Investments from India in Mexico are estimated close to 3 billion USD. Most of the leading Indian companies in IT/software (TCS, Infosys, Wipro, NIIT, BirlaSoft, HCL, Aptech, Hexaware, Patni, etc.) and pharmaceutical (Hetero labs, Sun Pharma, Dr.Reddy’s Laboratories, Torrent Pharmaceuticals, etc.) sectors have set up joint ventures in Mexico taking advantage of its strategic location, large market and investment friendly policies. Major investments in the steel and mining sector have also been made by the Arcelor Mittal Group. In 2008, JK Tyres of India bought Mexican tyre company Tornel and in 2009 Uflex set up a greenfield packaging products project with an eye on the US market. Samvardhana Motherson Group has set up 15 plants all over northern and central Mexico employing over 23000 Mexicans. Pharma company Zydus commenced operations in 2013. In September 2014, Lupin acquired a pharma company in Mexico. In May 2014, Tech Mahindra has established office in Mexico City to provide IT & other related services and in 2018, added 2nd campus in Aguascalientes. Presently, over 180 Indian companies have presence in Mexico. Parle started its first manufacturing facility in western hemisphere in Mexico in 2018 and also became first India food processing company to start its business in Mexico.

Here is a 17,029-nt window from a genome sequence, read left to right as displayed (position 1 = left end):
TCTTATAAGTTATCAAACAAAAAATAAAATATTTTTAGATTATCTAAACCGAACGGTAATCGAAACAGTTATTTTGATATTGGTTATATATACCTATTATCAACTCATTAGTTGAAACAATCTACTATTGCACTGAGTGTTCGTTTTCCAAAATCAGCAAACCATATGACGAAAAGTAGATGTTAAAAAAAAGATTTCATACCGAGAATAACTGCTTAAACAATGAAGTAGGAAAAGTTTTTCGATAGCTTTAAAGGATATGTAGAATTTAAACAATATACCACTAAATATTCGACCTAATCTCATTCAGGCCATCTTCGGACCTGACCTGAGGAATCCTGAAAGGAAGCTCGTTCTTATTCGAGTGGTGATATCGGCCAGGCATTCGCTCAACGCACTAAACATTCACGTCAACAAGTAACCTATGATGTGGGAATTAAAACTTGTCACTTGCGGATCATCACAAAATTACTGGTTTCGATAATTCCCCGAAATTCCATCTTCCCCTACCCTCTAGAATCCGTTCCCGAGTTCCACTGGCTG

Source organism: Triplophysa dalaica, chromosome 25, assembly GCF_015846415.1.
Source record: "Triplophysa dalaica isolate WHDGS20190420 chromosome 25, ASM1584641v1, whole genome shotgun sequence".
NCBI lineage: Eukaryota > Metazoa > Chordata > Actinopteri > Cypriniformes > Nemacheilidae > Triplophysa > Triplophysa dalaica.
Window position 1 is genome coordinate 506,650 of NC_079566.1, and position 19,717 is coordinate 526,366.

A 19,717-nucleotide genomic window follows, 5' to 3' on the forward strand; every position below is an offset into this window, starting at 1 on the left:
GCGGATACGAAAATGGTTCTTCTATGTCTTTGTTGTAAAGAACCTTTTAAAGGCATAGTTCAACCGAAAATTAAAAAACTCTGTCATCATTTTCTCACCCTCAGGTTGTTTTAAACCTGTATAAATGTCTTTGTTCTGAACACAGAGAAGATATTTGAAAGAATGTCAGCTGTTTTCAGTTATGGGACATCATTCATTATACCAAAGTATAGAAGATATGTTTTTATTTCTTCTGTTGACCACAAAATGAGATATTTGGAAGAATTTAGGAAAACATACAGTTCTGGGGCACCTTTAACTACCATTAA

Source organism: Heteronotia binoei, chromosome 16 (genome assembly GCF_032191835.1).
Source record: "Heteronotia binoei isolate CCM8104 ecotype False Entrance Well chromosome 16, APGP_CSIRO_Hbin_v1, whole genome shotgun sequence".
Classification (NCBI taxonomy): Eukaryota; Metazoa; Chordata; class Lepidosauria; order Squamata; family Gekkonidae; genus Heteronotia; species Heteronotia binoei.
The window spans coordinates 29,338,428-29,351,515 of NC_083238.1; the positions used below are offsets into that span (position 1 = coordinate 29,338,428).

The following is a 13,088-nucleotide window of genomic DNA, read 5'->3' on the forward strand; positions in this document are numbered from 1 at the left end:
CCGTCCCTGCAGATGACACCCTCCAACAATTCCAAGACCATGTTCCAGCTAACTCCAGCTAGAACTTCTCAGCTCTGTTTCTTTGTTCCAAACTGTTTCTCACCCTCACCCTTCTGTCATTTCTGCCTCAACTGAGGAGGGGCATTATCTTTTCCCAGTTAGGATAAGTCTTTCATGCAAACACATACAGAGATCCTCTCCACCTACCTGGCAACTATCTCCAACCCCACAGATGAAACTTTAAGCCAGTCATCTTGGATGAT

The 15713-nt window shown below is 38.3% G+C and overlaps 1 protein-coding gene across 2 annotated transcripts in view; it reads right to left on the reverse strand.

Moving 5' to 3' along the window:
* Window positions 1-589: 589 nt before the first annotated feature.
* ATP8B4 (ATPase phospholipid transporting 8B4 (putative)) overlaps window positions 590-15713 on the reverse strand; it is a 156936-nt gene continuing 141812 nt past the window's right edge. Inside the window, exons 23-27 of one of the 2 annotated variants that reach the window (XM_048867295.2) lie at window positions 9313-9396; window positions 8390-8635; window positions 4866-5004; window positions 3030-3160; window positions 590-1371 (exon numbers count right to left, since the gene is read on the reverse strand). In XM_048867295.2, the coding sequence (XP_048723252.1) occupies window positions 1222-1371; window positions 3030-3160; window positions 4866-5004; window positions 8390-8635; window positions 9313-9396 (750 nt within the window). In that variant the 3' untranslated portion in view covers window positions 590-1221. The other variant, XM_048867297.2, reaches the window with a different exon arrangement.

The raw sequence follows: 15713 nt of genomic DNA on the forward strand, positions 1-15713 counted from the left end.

From Mexican side, 17 major companies have presence in India. Leading Mexican companies like Nemak, Metalsa, Mexichem, Tremec, Great Foods & Beverages, RuhrPumpen, Cinepolis and Kidzania have invested in India in recent times. Mexican IT company Softtek became the first Latin American company to have a presence in India as service provider. Recently Bimbo Group made investment acquiring a major stake in Harvest Gold brand. Cinepolis has opened over 350 screens all over India penetrating into tier 2 cities as well. In total, the investment is estimated to be around 1 billion USD.